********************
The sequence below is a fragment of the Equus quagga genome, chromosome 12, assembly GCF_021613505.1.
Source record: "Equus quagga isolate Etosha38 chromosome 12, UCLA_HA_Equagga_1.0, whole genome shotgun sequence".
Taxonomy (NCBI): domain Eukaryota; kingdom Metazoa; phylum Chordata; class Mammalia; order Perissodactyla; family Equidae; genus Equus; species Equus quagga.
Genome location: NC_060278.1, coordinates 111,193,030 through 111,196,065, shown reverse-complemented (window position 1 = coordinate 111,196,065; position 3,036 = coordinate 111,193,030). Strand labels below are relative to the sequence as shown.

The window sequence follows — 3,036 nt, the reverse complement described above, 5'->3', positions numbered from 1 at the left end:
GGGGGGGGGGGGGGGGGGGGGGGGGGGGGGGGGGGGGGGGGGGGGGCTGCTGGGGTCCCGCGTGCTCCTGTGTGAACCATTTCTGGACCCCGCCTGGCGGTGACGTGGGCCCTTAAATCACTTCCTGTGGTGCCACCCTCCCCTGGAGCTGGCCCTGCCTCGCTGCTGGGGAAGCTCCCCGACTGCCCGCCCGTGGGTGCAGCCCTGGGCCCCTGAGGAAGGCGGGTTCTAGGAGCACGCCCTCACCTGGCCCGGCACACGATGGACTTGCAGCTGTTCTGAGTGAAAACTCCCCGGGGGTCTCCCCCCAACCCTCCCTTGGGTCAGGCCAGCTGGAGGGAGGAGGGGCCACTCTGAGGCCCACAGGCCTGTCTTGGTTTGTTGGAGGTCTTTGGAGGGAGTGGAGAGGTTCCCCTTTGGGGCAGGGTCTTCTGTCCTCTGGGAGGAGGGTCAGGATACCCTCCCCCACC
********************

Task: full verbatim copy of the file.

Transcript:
The sequence below is a fragment of the Equus quagga genome, chromosome 12, assembly GCF_021613505.1.
Source record: "Equus quagga isolate Etosha38 chromosome 12, UCLA_HA_Equagga_1.0, whole genome shotgun sequence".
Taxonomy (NCBI): domain Eukaryota; kingdom Metazoa; phylum Chordata; class Mammalia; order Perissodactyla; family Equidae; genus Equus; species Equus quagga.
Genome location: NC_060278.1, coordinates 111,193,030 through 111,196,065, shown reverse-complemented (window position 1 = coordinate 111,196,065; position 3,036 = coordinate 111,193,030). Strand labels below are relative to the sequence as shown.

The window sequence follows — 3,036 nt, the reverse complement described above, 5'->3', positions numbered from 1 at the left end:
GGGGGGGGGGGGGGGGGGGGGGGGGGGGGGGGGGGGGGGGGGGGGGCTGCTGGGGTCCCGCGTGCTCCTGTGTGAACCATTTCTGGACCCCGCCTGGCGGTGACGTGGGCCCTTAAATCACTTCCTGTGGTGCCACCCTCCCCTGGAGCTGGCCCTGCCTCGCTGCTGGGGAAGCTCCCCGACTGCCCGCCCGTGGGTGCAGCCCTGGGCCCCTGAGGAAGGCGGGTTCTAGGAGCACGCCCTCACCTGGCCCGGCACACGATGGACTTGCAGCTGTTCTGAGTGAAAACTCCCCGGGGGTCTCCCCCCAACCCTCCCTTGGGTCAGGCCAGCTGGAGGGAGGAGGGGCCACTCTGAGGCCCACAGGCCTGTCTTGGTTTGTTGGAGGTCTTTGGAGGGAGTGGAGAGGTTCCCCTTTGGGGCAGGGTCTTCTGTCCTCTGGGAGGAGGGTCAGGATACCCTCCCCCACC